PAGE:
The Last Drop.

For three days now, he awoke to find an empty coffee pot.

For three days he had been forced to brew a fresh pot before being able to sit on the steps, gather his thoughts and become human again, in the perfect warmth of the morning sun.

This particular morning he watched her pour it.

Not quite all of it. A small sip remained at the bottom, just enough to tease his craving.

He was sure that in some places this was grounds for divorce.

Not here though. Here he was left with only two choices.

Love or a bludgeon.

A Twinge of Envy

He really envied their lives sometimes. They were able to trust other people, even if for some of them it was only in a limited fashion; no matter what their sins they could go home to their loved ones, or have a night on the town with friends. He had forgotten what it was like to have friends, or to fall in love; well probably lust but the difference really was irrelevant. He couldn’t afford to have any of those entanglements. Yes entanglements would seem the proper term for the relationships all these normal people got to have. He had a comfortable life, often more comfortable than his perspective clients might enjoy, even before they made his acquaintance, but it was a sterile kind of luxury. He never lacked the means to acquire anything he needed or wanted, but he rarely had anyone to enjoy it with. When there was someone else it was always by arrangement and usually quite brief.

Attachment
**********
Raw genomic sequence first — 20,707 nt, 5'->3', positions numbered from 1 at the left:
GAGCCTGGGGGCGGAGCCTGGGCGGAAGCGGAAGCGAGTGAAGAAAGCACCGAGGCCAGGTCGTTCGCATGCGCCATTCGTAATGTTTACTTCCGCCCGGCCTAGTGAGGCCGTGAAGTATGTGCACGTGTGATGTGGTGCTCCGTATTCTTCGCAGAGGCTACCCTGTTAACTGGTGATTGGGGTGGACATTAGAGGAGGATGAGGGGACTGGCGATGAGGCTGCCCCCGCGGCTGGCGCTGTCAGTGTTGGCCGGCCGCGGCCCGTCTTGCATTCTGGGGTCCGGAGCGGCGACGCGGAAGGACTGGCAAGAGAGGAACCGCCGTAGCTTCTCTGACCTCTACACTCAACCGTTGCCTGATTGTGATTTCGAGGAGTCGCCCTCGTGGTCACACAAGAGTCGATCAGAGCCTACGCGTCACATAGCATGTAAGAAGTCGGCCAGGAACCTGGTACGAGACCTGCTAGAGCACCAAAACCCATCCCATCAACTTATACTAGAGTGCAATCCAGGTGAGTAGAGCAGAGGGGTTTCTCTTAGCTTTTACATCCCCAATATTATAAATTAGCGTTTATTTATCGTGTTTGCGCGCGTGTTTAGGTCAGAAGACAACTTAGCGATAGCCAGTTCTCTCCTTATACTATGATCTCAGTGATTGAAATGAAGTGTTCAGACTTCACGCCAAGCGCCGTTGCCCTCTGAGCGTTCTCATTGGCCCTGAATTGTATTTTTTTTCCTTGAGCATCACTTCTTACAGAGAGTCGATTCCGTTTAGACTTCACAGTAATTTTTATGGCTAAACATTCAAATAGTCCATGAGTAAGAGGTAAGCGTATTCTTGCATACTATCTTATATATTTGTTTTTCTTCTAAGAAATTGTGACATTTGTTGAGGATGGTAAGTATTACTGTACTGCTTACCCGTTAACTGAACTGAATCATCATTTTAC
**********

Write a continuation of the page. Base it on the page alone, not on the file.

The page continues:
Sometimes, before he met with a client he imagined he was on his way visit with an old friend or former business associate. That they were just going to have a few drinks and reminisce about the good old days. The illusion usually fell apart when he met the clients, he simply just didn’t know what to say to them. What did people talk about anymore anyway? He did try on occasion to be a bit friendly during the meetings, just to put them at ease, it didn’t ever work out. By the time they got around to realizing who he was they were usually put right out of a talking mood, or if they did talk they would begin to babble about their families. Their wives or husbands, and their children. Often this would lead to a moments of confession and self-reflection, a litany of regrets that he little understood. Soon the sobbing would begin and the whole affair seemed very cathartic for them. In the end they were only left with one question, it was always the same single word, “Why?”

He would look at them calmly in a manner that he hoped was comforting, though it probably wasn’t; he never could tell if it was acceptance or terror on their face when he simply, and politely replied, “Because it is my job. I kill people. It’s just what I do.”

Sometimes he envied them, when their meeting was over they were done with the matter; he was the one who always had another meeting to go to.

This piece of short fiction was inspired by a Daily Prompt.